In the very following year (the noble Lord, Lord Morrison of Lambeth will be interested in this matter, I am quite sure), the London County Council had a Private Bill before this House containing a clause which would have enabled them to run a tramway past the Royal Waterloo Hospital. A mandatory instruction was put down to remove the clause. It was put down by Lord Denman and the Lord Chairman of Committees and the Government, through the Leader of the House, both said, Let it go to a Committee; it is the procedure best to be followed ". But Lord Denman refused to do so; took it to a Division and carried it by a pretty large majority, supported by Lord Buck-master, seven Law Lords and some ex-Lord Chancellors; and the only two who voted against the instruction were Lord Haldane and Lord Parmoor, both members of the Government. So let every Member of this House be quite satisfied in his own mind that there is nothing in the procedure which I am suggesting on the part of the opposition which offends in the smallest degree against those customs and those traditions of this House, which it is the duty of every one of us to support to the very last.

That is all I want to say upon the bare matter of procedure, but perhaps I might just reinforce it by one or two quotations; there will not be many. In the Guardian newspaper—which is of special interest in Manchester, if I may say so—the leading article headed "Storm over Ullswater" concluded with these words: The final decision ought probably to be taken not so much on these as on larger issues. they had been discussing the proposals of the Promoters— Ullswater is in a National Park, and is indeed one of the most beautiful parts of that park. It must remain unspoiled. Manchester has gone a long way towards making sure that its scheme will do little damage—much farther than its critics acknowledge—but is any damage acceptable? Surely not. What is more, Manchester and the areas it supplies are only one group of water consumers, though an important one. For Manchester to obtain supplies from Ullswater is only a temporary solution of a single part of a growing national problem. Some of the outflow from Ullswater must eventually be taken from a point downstream, but the taking ought to be part of a national scheme. That is my theme this afternoon, and I hope to make it convincing to the House.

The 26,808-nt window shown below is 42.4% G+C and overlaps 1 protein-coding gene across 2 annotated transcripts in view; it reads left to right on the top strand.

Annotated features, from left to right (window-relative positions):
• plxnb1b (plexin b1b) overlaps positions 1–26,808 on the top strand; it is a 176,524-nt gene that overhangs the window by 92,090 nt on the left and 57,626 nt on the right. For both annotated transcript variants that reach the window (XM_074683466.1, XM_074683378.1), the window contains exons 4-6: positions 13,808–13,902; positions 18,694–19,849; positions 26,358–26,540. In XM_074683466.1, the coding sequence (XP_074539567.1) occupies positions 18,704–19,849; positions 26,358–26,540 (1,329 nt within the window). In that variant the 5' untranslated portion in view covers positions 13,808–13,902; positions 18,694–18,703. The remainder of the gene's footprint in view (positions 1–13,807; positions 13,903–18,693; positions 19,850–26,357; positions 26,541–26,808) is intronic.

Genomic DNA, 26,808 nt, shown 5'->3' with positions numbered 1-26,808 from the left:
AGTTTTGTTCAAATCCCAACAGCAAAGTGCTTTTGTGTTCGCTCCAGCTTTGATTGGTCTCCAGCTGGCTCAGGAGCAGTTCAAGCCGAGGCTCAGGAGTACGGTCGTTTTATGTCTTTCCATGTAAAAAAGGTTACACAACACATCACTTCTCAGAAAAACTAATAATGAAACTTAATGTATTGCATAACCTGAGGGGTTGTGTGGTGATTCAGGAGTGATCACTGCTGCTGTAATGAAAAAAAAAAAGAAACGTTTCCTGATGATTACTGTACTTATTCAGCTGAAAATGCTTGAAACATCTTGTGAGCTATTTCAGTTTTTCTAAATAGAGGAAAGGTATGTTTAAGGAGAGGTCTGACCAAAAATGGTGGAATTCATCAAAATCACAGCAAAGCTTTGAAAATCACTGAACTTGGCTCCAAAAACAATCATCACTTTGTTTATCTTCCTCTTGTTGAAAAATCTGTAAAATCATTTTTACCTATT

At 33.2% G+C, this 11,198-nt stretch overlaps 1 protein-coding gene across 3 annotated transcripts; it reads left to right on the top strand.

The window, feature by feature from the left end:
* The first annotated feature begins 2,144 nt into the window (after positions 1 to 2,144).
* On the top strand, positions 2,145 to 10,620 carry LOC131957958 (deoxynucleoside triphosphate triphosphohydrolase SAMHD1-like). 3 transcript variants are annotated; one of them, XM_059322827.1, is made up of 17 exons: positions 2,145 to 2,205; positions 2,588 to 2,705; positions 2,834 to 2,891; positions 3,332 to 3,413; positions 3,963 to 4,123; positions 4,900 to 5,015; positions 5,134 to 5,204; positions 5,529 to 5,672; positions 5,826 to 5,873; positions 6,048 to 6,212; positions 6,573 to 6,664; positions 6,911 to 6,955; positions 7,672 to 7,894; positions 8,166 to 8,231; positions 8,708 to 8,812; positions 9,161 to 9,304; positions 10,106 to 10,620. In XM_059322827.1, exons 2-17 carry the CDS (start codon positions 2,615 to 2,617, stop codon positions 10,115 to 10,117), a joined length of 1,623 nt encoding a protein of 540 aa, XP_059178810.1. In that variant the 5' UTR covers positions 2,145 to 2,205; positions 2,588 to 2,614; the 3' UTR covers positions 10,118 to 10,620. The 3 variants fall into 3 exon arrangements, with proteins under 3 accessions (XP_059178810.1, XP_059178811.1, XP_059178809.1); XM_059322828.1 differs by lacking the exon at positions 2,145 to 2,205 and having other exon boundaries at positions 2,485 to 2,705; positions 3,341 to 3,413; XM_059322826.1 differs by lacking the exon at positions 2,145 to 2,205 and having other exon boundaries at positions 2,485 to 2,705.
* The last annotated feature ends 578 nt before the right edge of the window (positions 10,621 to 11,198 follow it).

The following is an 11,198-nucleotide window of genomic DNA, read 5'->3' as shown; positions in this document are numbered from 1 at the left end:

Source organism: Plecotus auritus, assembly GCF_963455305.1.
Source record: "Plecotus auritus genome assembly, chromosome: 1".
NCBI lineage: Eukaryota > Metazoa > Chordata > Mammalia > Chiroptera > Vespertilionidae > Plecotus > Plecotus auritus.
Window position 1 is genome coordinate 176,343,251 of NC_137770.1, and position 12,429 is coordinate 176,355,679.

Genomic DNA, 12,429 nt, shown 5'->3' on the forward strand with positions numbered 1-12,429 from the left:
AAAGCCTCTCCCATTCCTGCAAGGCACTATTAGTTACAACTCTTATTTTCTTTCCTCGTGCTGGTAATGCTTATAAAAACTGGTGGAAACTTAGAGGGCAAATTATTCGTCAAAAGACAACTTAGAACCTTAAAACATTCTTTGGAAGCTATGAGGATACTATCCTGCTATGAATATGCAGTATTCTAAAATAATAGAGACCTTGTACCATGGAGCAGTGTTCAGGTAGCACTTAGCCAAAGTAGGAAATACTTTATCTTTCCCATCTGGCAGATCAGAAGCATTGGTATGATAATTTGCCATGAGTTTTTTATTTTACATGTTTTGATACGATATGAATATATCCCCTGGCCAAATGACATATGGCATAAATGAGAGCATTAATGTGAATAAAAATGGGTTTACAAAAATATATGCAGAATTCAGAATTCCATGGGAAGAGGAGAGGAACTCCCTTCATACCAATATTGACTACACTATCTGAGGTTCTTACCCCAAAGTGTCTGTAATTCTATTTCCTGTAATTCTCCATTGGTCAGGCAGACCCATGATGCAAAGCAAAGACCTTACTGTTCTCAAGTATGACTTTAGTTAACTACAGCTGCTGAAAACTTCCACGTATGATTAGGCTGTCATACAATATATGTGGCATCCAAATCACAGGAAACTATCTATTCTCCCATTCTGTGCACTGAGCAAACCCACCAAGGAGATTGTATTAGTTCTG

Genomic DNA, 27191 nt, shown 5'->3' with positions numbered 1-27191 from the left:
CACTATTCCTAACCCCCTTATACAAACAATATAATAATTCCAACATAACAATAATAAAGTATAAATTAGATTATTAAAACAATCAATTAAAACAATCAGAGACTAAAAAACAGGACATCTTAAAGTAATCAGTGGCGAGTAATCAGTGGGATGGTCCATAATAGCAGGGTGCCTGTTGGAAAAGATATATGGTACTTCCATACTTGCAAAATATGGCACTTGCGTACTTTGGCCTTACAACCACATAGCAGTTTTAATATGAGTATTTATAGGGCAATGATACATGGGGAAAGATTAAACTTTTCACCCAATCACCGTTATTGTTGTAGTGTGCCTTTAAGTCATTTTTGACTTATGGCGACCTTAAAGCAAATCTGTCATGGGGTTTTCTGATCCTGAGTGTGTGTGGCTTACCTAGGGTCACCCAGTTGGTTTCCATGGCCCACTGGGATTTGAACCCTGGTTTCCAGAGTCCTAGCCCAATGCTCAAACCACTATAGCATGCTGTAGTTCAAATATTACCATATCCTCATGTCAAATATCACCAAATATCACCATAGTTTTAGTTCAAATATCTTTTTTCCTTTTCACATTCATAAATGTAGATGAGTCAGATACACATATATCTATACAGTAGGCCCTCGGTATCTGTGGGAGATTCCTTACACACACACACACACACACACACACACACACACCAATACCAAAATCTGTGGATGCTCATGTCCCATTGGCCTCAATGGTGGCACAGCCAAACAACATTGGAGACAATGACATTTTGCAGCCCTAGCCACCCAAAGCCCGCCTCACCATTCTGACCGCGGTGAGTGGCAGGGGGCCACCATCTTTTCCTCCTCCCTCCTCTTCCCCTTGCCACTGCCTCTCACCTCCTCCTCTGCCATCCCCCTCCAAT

Your Lordships will have seen in The Times of a few days ago the letter signed by four distinguished Members of this House, which concluded But we wonder whether they have made "— that is, Manchester— any really serious attempt to search for alternative sources outside the National Park for the water which they reckon they need: and we hope that a decision may be taken even now that they should undertake this as a next step and that, until this water problem can be looked at as a whole, their present proposals, for which there would appear to be no imperative urgency, should not be proceeded with. The last quotation I should like to make is from the very valuable letter, I thought, of the noble Earl. Lord Woolton, in The Times of this morning, and the passage on this point is as follows: There is another aspect of this problem which closely concerns Parliament. Water is one of the essentials of our lives and the more we improve our standard of living—and particularly our sanitation—the greater will be the demand we make on water supply and the keener will be the competition for the easy sources of supply. Are these issues to be left to the chance of who gets in first? If it is true that the Government proposes to introduce legislation dealing with this subject, ought not Parliament to tell the public water authorities to wait until we get a comprehensive scheme, and is not this particularly the case where a National Park is involved, and where all the public authorities of the neighbourhood concerned are objectors? Those very valuable words, I must say, reinforce the argument which I am putting to your Lordships' House, that the procedure I suggest is more consonant with the dignity of the House and is more consonant with the public welfare, looking at the matter as a whole, than the way which has been suggested this afternoon of sending the Bill to Committee and returning it to a Committee of the Whole House. My Lords, I will leave the matter there, though there is very much more that can be said, but I hope I have said enough to convince every noble Lord in every part of this House that, on the grounds of procedure, there ought to be no feeling in anybody's mind that the suggested mandatory instruction is in any way contrary either to constitutional practice, or to the usages with which this House is so concerned.